Brief Fact Summary. The petitioner, Katz (the “petitioner”), was convicted of transmitting wagering information over telephone lines in violation of federal law. The government had entered into evidence the petitioner’s end of telephone conversations that the government had obtained by placing a listening device to the phone booth that the petitioner used. The Court of Appeals rejected the petitioner’s contention that the evidence should be suppressed.
Synopsis of Rule of Law. The protection of the Fourth Amendment of the United States Constitution (“Constitution”), against unreasonable searches and seizures, follows the person and not the place.
Roe v. Wade (1973)
Brief Fact Summary. Appellant Jane Roe, a pregnant mother who wished to obtain an abortion, sued on behalf of all woman similarly situated in an effort to prevent the enforcement of Texas statutes criminalizing all abortions except those performed to save the life of the mother.
Synopsis of Rule of Law. Statutes that make criminal all abortions except when medically advised for the purpose of saving the life of the mother are an unconstitutional invasion of privacy.
What all these cases have in common can be summed up in the modern doctrine of Substantive Due Process:
“Substantive Due Process” is the fundamental constitutional legal theory upon which the Griswold/Roe/Casey privacy right is based. The doctrine of Substantive Due Process holds that the Due Process Clause not only requires “due process,” that is, basic procedural rights, but that it also protects basic substantive rights. “Substantive” rights are those general rights that reserve to the individual the power to possess or to do certain things, despite the government’s desire to the contrary. These are rights like freedom of speech and religion. “Procedural” rights are special rights that, instead, dictate how the government can lawfully go about taking away a person’s freedom or property or life, when the law otherwise gives them the power to do so.
Constitutional expert Bill Prosser lists four types of Privacy rights:
Not claiming to be providing an exact definition, and admitting that there had been confusion and inconsistencies in the development of privacy protection in the law, Prosser nevertheless described the four “rather definite” privacy rights as follows:
Recent developments highlight the extreme danger that America risks for losing our civil rights traditions, including the Right to Privacy. With the Homeland Security Act as a backdrop, many Americans assume they have no Right to Privacy given the War on Terror. But to simply assume that the government knows best and will always protect us and never misuse any personal data is a silly assumption. Further, it does not follow that simply because a people are willing to make the trade of rights for security that such a swap will result in safety at the cost of liberty. In fact, history reveals that any group naïve, lazy and fearful enough to try and trade liberties for a fortress will typically lose both, eventually. Ben Franklin commented upon this: “They that can give up essential liberty to obtain a little safety deserve neither liberty nor safety.”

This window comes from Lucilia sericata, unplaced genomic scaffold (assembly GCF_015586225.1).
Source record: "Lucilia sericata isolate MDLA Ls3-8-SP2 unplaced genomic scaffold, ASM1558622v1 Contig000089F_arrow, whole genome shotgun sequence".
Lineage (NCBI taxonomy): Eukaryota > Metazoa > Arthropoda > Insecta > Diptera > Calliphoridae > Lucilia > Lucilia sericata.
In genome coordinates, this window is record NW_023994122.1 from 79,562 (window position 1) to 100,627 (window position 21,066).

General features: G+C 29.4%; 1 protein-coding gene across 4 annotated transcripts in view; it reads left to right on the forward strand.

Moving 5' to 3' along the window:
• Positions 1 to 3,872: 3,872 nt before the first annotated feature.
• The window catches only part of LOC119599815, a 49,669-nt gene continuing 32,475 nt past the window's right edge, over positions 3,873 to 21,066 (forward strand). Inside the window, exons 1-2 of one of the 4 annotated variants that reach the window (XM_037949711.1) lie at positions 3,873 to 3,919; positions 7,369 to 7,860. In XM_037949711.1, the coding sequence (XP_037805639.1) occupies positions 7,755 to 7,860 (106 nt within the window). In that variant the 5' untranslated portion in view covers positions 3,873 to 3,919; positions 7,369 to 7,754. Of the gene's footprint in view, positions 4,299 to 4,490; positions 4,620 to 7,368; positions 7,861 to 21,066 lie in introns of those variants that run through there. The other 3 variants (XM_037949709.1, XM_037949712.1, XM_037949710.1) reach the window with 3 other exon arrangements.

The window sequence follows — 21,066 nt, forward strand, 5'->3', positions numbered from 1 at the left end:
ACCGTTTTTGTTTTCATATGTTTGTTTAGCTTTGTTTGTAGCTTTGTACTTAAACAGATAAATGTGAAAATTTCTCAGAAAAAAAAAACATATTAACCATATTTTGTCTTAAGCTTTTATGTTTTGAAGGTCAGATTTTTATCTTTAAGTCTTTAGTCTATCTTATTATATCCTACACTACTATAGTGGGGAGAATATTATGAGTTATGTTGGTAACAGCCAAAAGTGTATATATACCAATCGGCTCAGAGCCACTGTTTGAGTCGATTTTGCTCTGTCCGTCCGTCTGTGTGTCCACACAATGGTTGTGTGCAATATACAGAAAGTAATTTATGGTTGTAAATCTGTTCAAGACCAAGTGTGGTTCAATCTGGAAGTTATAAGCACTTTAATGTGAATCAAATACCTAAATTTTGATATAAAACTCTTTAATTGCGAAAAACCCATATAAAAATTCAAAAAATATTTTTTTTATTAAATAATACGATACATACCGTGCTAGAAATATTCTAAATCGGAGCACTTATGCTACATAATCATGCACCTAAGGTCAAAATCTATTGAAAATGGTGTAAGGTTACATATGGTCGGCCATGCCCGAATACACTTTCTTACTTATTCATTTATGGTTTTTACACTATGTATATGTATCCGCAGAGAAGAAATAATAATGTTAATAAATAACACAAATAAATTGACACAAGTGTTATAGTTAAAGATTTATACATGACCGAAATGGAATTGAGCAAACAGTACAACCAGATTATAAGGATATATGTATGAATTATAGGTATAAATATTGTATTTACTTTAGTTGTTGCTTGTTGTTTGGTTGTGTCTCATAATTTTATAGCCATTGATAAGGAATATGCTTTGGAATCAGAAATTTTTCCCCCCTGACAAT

Was the FBI justified in trolling through Gen. Petraeus’ emails simply because the search yielded an illicit lover? How many different email accounts are being searched at any given time? The presumption here is the loss of liberty is a fair trade for safety. But is it? Is not liberty an inherently risky state, and yet the only way to achieve a reasonable life, all things considered? If so, then we must put liberty before any other value if we are to live lives worthy of free men.
Kelly O’Connell is an author and attorney. He was born on the West Coast, raised in Las Vegas, and matriculated from the University of Oregon. After laboring for the Reformed Church in Galway, Ireland, he returned to America and attended law school in Virginia, where he earned a JD and a Master’s degree in Government. He spent a stint working as a researcher and writer of academic articles at a Miami law school, focusing on ancient law and society. He has also been employed as a university Speech & Debate professor. He then returned West and worked as an assistant district attorney. Kelly is now is a private practitioner with a small law practice in New Mexico. Kelly is now host of a daily, Monday to Friday talk show at AM KOBE called AM Las Cruces w/Kelly O’Connell
Pursuant to Title 17 U.S.C. 107, other copyrighted work is provided for educational purposes, research, critical comment, or debate without profit or payment. If you wish to use copyrighted material from this site for your own purposes beyond the 'fair use' exception, you must obtain permission from the copyright owner. Views are those of authors and not necessarily those of Canada Free Press. Content is Copyright 1997-2017 the individual authors. Site Copyright 1997-2017 Canada Free Press.Com Privacy Statement